Gorski, the UAE definitely knows. In McDonald Arabia's press release (link given in my article), it says that the project was funded in part by Dubai FDI, the foreign investment promotion arm of the Department of Economic Development.
The story states that these 800,000 miles have been loged in the UAE. Does teh UAE know about this? I can't see how they would allow a substitute for petroleum-based fuels to be used in their countries.
We're moving from trivia to nitpicking over the number of digits used in conversion. The conversion factor I used was 1.6093 Km/mile. You conversion factor calculates out to 1.609344498. We're talking about a difference of 0.0027% There is no way the vehicles odometers would be that accurate.
In any case, the original error of your article according to your calculation was a significant 28.747% and according to mine was 28.744%. In either case a significant error magnified by the headline.
As the original figure was "over 1 million kilometers" lets just say "over 600,000 miles" rather than (800,000 miles) would have done the trick.
Thanks, bobjengr. I don't see anything wrong with McDonald's saving money from a green venture that also reduces carbon emissions. I think it's naive to expect that they wouldn't want to do it for that reason. Many companies have said they're happy to convert to biofuel, or be sustainable in other ways, as long as it's also economically feasible. Such as DuPont saying it's happy to shift all its performance plastics products to bioplastics--assuming that it makes both technical and economic/financial sense to do so http://www.designnews.com/document.asp?doc_id=239662 That, after all, is the real world.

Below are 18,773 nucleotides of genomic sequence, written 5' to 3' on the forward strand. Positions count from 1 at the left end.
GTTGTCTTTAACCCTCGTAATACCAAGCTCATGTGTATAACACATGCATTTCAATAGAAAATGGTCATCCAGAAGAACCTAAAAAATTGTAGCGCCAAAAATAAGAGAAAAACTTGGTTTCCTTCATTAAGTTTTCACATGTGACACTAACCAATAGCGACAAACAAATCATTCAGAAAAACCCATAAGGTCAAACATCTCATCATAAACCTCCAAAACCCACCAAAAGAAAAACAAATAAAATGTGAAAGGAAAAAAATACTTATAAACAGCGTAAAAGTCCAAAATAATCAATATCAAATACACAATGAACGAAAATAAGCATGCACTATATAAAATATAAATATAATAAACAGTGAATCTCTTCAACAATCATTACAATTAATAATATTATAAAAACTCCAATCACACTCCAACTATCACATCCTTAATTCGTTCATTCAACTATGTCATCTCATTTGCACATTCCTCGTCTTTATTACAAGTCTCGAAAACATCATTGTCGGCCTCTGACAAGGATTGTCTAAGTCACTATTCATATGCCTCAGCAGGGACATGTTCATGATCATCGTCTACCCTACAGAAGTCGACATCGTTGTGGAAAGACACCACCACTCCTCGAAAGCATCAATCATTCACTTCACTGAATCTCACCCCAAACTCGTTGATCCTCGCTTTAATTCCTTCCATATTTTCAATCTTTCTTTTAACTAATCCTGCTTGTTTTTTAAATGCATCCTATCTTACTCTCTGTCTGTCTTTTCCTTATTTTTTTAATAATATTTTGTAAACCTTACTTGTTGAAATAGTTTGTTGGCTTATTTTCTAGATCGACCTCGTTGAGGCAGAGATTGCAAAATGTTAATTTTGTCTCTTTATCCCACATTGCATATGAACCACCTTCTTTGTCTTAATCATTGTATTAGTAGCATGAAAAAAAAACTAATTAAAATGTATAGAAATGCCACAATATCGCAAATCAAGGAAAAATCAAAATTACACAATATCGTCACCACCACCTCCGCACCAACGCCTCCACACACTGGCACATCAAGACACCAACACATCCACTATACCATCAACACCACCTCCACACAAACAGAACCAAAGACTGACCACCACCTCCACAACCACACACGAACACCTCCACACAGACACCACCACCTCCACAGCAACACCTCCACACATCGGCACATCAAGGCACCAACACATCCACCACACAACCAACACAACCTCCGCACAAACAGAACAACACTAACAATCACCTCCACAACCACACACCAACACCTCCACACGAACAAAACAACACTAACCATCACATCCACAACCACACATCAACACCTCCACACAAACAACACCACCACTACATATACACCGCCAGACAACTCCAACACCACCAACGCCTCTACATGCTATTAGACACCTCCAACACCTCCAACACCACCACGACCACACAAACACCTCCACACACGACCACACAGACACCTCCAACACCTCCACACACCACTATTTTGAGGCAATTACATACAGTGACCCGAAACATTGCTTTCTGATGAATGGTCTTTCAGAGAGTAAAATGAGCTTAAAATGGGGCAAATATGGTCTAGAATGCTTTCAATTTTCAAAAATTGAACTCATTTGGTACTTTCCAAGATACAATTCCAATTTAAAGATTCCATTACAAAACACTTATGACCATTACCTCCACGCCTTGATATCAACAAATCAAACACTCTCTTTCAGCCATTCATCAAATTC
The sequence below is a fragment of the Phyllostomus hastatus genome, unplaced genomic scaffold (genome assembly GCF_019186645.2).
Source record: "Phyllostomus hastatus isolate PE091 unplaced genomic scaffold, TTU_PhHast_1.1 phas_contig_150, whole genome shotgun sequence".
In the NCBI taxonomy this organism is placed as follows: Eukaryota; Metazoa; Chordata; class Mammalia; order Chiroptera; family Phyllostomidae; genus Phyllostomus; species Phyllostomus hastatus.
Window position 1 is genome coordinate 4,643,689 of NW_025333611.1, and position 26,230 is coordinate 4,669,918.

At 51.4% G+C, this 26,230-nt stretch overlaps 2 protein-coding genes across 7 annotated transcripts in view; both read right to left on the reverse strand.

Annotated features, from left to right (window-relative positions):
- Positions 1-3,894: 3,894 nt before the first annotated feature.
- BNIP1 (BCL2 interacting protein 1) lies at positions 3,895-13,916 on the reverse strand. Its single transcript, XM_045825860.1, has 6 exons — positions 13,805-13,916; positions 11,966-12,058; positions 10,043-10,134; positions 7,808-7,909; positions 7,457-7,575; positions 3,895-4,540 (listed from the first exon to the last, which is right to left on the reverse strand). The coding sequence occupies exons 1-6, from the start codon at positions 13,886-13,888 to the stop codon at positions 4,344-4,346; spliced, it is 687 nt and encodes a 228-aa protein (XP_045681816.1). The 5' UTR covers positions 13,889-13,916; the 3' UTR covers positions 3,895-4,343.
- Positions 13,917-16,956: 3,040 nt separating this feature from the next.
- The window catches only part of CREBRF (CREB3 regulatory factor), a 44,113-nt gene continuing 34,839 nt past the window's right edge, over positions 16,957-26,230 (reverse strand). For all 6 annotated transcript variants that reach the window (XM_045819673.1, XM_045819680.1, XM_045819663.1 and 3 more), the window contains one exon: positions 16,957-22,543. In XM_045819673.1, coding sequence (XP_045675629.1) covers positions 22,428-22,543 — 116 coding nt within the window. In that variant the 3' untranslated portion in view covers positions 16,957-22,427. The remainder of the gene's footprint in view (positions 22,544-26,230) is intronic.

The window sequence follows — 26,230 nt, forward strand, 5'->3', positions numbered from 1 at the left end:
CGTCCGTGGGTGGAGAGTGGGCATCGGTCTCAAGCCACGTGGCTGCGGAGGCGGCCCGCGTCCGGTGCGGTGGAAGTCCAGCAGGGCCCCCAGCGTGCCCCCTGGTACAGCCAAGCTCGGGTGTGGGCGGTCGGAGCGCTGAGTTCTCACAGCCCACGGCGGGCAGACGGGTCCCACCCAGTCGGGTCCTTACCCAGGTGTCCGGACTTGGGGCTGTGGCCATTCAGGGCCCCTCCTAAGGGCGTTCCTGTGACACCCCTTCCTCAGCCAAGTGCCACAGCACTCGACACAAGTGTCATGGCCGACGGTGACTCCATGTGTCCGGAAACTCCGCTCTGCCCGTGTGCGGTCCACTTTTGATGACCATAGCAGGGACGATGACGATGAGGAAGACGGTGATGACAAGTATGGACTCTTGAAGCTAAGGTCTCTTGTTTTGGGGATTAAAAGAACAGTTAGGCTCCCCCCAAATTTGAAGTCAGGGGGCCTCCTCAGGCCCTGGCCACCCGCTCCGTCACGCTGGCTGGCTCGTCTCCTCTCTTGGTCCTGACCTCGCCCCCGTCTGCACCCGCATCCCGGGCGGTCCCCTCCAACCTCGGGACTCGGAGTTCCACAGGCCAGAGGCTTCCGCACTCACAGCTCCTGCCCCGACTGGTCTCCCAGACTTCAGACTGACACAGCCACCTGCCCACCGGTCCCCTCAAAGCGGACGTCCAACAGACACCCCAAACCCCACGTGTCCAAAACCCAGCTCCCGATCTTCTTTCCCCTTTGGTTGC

Very informative Ann. I certainly applaud McDonalds for this effort and I, like everyone else, hopes this was seen as a corporate responsibility and not solely as a money-making venture. The very fact they were looking is laudable. Let's hope other companies follow suit and do what they can relative to conservation.
cookiejar, my bad--but your conversion is also wrong. My bad was taking the conversion given in source material instead of checking it with an online conversion engine as I usually do. Those give me 621,371 miles, not the 621,388 you cited.
Ha, Jenn, I can completely relate to McDonald's as a "guilty pleasure." There is actually one in the area here in Portugal (they are everywhere, of course!) and I have gone maybe three times in the three years I have lived here. Once a friend and I went and promised we would never speak of what we did again. ;) But if they are trying to be greener in their practices, it makes me feel a little bit better about an occasional indulgence. At least all that horrible oil is going to a good cause!
I agree, Liz. McDonald's, or fast food in general, may not be the best choice, but it's nice to see the company trying to do the right thing.
That being said, I will admit that I allow my daughter to indulge in a happy meal every once in a while. Besides the hamburger, the fries are substituted with apple slices and they offer milk in place of the standard soda. So, how bad can it be?
Although plastics make up only about 11% of all US municipal solid waste, many are actually more energy-dense than coal. Converting these non-recycled plastics into energy with existing technologies could reduce US coal consumption, as well as boost domestic energy reserves, says a new study.
Focus on Fundamentals consists of 45-minute on-line classes that cover a host of technologies. You learn without leaving the comfort of your desk. All classes are taught by subject-matter experts and all are archived. So if you can't attend live, attend at your convenience.